Home Publishers Image Diamond removes swastikas from GLORY and PIGS covers in Previews

Diamond removes swastikas from GLORY and PIGS covers in Previews


Over at his blog, Image Publisher Eric Stephenson shows two Image covers that won’t make it into the Previews catalog unaltered because they contain swastikas. Click for the unaltered version of gthe PIGS #6 cover by Christian Ward:

The main reason is that it is illegal to show images of swastikas in Germany, which Stephenson finds odd:

This is nothing new. Swastika-laden images have been prohibited from appearing in publications sold in Germany for decades at this point. I’m not sure I understand what the point is, though. World War II did happen, and Nazis did exist. Outlawing specific Nazi iconography seems strangely revisionist, as though it’s best to just not acknowledge the impact that symbol had, or the evil associated with it.

Stephenson doesn’t mention that part of the reason for the ban is to prevent very much active and hateful Neo-Nazi groups from using the symbol for more evil. Indeed, it’s our understanding that the PIGS issue in question is dealing with present day and not historical Nazis.

The GLORY cover has a more historical context.

So censorship? Yes, but YMMV.

  1. No, Heidi, I actually am well aware of all that. I lived in Germany for three years during the 1980s. Censorships doesn’t solve the problem, though, which I why I don’t understand the point. Ignoring something doesn’t make it go away.

  2. The iconography is outlawed in Germany.


    The history is still being taught.

    I’m no expert, but a search on Google Image (heh) shows that Panzers sported the Wehrmacht cross, but not the swastika, and that the cross is located on the side, not up near the turret. I believe the same could be said of the uniform patches (no large swastikas on the uniforms). (Check Osprey guides for historical accuracy.) So that Glory image is using the swastika as a visual shortcut, which is a bit lazy. The Waffen-SS (also censored in Germany) would have been more accurate, and would still connote “Nazi”.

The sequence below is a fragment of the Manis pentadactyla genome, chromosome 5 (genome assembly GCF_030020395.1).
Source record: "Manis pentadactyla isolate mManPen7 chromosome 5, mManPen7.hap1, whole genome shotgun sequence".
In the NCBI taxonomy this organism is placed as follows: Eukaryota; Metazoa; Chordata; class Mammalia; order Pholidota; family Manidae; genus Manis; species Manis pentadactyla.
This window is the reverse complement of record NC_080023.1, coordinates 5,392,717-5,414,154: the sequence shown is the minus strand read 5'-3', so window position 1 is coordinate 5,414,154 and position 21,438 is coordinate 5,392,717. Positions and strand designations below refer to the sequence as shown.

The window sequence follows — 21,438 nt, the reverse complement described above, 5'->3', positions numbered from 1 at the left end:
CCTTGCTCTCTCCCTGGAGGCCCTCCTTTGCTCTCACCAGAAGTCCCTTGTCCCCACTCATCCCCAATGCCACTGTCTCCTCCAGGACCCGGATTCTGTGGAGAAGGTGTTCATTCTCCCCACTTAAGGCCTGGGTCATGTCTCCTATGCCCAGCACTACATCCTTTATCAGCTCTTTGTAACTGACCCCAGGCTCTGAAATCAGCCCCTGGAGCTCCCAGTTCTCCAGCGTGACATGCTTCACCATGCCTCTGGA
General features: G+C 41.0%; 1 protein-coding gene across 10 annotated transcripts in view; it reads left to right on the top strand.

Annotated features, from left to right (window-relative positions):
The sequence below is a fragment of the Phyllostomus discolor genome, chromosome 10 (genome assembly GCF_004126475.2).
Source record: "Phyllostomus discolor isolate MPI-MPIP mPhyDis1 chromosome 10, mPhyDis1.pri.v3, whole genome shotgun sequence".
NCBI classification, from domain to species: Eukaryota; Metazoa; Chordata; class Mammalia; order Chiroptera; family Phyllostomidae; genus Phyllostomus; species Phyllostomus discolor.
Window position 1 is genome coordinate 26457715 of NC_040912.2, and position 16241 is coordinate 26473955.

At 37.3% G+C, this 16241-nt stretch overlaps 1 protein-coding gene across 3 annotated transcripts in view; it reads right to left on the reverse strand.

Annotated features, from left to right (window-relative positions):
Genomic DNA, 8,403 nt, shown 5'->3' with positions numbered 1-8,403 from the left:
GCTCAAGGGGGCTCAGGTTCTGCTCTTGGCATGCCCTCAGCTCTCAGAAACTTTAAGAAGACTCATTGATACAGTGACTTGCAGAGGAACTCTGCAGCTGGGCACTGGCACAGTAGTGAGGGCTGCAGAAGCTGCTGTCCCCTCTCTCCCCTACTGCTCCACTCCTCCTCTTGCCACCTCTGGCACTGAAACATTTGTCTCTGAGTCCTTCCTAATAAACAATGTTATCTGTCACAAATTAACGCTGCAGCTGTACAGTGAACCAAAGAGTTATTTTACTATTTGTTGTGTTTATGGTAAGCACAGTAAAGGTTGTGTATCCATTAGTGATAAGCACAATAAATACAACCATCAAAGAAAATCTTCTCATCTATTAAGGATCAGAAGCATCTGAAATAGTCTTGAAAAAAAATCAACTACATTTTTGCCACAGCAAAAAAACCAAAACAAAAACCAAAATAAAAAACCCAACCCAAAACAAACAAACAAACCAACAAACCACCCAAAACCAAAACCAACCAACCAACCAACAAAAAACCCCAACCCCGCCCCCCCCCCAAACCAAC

It’s somewhat curious that the swastikas are a concern, but the gore is not.

  3. Wtf? That’s like them saying: “Notzing to zee herr! Notzing happened! Ask Poland! Vee vere invited for ze tea und crumpets!”

    I’m reminded of Sgt. Shultz in “Hogan’s Heroes”: “I zee NOTZINK! NOTZINK!”

  4. Thanks Marc, that was some rather interesting info about the “Swastika Law.”

    I don’t read PIGS, but I’d be willing to guess that it would fall under the exception regarding art (meaning, I don’t think it looks like a Pro-Nazi comic). I have heard of some foreign governments (Canada and the UK) being hard on comics, but maybe Germany would be different.

  5. One of the problems with the German ban is that, in this age of international commerce, it forces the censorship everywhere, not just in Germany.

    Here’s a related, somewhat amusing story: a few years ago, I put together a poster that featured a rogues’ gallery of evil tyrants and their ideological enablers, which included Hitler (as well as Stalin, Mussolini, Idi Amin, etc). The poster was available on Zazzle for about a year, and then I got a notice that the poster was being removed because it “violates our terms and conditions for content.”

    After a bit of back-and-forth correspondence, I was able to wrest from Zazzle the info that the “violation” was the image of Hitler. And that Zazzle’s policy was related to the German prohibition of not only the swastika, but also Hitler’s face, and some other images distinctly related to the Nazi Party.

    After fuming about this for a few days I made a change in the image, in which I placed a plain paper bag over Hitler’s head, with holes cut for the eyes. I resubmitted the poster image, and four years later it’s still available on Zazzle.

  6. @Torsten Yeah, Ross Campbell is totally lazy. That’s what I think every time I get see his new pages. What a lazy guy.

  7. Devils Advocate:

    Germans knows that “it” happened. It’s their national shame and they don’t want to be reminded of it. They’d rather move past it. Which is probably hard to do when the rest of the world is bombarding them with Nazi’s imagery all the time.

    And as it’s been said, there are still Neo Nazi’s there. Last thing they want the world to see them marching in the streets of Germany with Swastika held high. People might assume they are still a serious threat and treat Germany (and German’s abroad) differently.